A reversal in trends? Then duck down and take little risk as possible.

  2. John says:

    Obama pledged he would cut the US deficit in half by the end of this first term. I believe he made this “pledge” sometime in ’09 after the crash of ’08, TARP, and all that. So, how’s his deficit-fighting plan been working, eh?

    Danielle, I agree with your assessment, but it’s couched in somewhat naive terms, IMO. There is plenty of evidence to show that “Wall Street” bought the US government. This did not happen in ’08. It’s been a long, protracted process that started in earnest with the creation of the Federal Reserve. No conspiracy needed. Human history is all about class struggle, vying for power, tribalism, and greed (which can be thought of as the extreme expression of the natural need for material wealth).

    I have no faith that any leader today would, of his or her own conscience, eschew Wall Street and do what’s actually right for the country. This is largely a political problem. What needs to happen is the people must take back their government, and wrest it from the hand of the Wall Street oligarchs. The politicians will only once again work for the people once the people actually demand it. The government is the ultimate power because they have the armed forces and lots of real wealth. Wall Street can be easily put back in their banker boxes if the will was there.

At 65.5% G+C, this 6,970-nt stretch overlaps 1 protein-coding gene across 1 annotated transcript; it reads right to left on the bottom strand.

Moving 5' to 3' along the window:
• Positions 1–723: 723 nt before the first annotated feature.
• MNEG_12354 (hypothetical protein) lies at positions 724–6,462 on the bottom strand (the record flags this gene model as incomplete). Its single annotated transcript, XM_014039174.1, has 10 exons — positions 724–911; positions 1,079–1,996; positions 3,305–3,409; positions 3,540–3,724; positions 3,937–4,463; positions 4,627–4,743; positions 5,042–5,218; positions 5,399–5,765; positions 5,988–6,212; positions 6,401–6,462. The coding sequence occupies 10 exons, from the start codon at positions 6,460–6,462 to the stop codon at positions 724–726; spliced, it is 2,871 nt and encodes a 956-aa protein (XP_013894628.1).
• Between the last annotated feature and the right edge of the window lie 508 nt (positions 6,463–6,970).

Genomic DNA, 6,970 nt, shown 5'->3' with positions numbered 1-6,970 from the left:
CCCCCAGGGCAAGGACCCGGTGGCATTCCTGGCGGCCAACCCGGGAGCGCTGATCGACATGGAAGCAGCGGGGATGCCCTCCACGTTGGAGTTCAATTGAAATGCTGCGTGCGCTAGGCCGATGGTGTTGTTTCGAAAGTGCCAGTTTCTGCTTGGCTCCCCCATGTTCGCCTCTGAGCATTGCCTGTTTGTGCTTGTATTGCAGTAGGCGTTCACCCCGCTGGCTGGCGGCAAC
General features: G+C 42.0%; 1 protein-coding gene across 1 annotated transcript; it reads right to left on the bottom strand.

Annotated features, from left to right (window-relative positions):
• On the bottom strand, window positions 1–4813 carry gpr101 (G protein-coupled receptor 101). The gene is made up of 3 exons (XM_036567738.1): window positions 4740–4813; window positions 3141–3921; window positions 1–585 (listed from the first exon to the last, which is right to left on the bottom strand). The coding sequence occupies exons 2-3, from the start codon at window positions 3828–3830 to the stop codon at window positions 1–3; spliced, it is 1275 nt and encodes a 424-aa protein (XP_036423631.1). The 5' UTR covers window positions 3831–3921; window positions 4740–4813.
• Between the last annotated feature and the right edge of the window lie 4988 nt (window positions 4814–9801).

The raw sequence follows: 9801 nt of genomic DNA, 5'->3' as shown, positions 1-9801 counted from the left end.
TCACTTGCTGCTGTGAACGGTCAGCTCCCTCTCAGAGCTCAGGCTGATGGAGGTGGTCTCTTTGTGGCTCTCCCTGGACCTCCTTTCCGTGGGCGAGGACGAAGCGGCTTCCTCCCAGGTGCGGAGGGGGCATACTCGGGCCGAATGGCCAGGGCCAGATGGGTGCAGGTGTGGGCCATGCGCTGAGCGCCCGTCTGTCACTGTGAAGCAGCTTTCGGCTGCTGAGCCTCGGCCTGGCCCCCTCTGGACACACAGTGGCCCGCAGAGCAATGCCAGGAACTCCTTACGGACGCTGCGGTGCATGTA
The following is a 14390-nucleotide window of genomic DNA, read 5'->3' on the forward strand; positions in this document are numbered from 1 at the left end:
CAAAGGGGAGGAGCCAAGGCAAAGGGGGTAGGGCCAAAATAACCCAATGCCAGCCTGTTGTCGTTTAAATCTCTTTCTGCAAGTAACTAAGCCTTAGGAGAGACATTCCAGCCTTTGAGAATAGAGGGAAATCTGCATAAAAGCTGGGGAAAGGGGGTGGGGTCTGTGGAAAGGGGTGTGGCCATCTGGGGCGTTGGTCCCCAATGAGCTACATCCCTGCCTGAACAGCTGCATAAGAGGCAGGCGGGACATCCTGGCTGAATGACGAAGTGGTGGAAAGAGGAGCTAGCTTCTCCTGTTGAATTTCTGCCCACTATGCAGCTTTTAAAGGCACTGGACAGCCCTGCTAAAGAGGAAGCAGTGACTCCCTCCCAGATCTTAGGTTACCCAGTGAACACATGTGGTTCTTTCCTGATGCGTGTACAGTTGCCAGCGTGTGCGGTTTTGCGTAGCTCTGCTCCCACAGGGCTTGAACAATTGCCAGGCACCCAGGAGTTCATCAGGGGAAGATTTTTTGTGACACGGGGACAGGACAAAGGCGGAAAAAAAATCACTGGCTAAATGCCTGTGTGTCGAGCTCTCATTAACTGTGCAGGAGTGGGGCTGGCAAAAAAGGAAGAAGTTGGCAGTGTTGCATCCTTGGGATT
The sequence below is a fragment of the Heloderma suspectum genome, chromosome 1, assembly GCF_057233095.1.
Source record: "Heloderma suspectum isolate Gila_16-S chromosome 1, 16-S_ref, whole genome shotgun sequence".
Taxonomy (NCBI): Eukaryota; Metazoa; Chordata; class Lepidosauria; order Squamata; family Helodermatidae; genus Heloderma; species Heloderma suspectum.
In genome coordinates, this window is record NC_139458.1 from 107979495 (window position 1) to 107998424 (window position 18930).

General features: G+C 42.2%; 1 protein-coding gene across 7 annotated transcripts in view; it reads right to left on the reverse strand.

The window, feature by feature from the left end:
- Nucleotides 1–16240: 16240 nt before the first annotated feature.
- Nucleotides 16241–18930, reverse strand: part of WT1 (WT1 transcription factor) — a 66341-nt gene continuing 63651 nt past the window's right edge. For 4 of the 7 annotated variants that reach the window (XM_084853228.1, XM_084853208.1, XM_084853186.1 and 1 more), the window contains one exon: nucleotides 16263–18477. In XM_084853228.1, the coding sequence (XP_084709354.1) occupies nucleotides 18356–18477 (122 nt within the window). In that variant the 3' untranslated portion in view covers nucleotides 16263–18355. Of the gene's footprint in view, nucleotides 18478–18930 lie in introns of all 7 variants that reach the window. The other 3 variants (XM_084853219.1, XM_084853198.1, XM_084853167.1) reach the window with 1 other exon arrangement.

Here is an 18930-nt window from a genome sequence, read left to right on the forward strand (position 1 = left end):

But this will not come easily. Things would have to get much worse before that kind of change can occur today. We may just have to be reintroduced to Madame La Guillotine, but I hope not. Either that, or change will also have to be in the oligarchs’ own interest, e.g. they can’t make any more money fleecing the people or stealing their assets so real wealth will once again have to be generated and the people must be allowed to prosper once again. But I wouldn’t hold my breath for that one. If we are on the road to neo-feudalism, we have a long, long way to go before that would play out. The trick is to stop it before it becomes too entrenched. Unplugging the X-Box, turning off CNBC and smashing the pipe might be a good start.

  3. Harry says: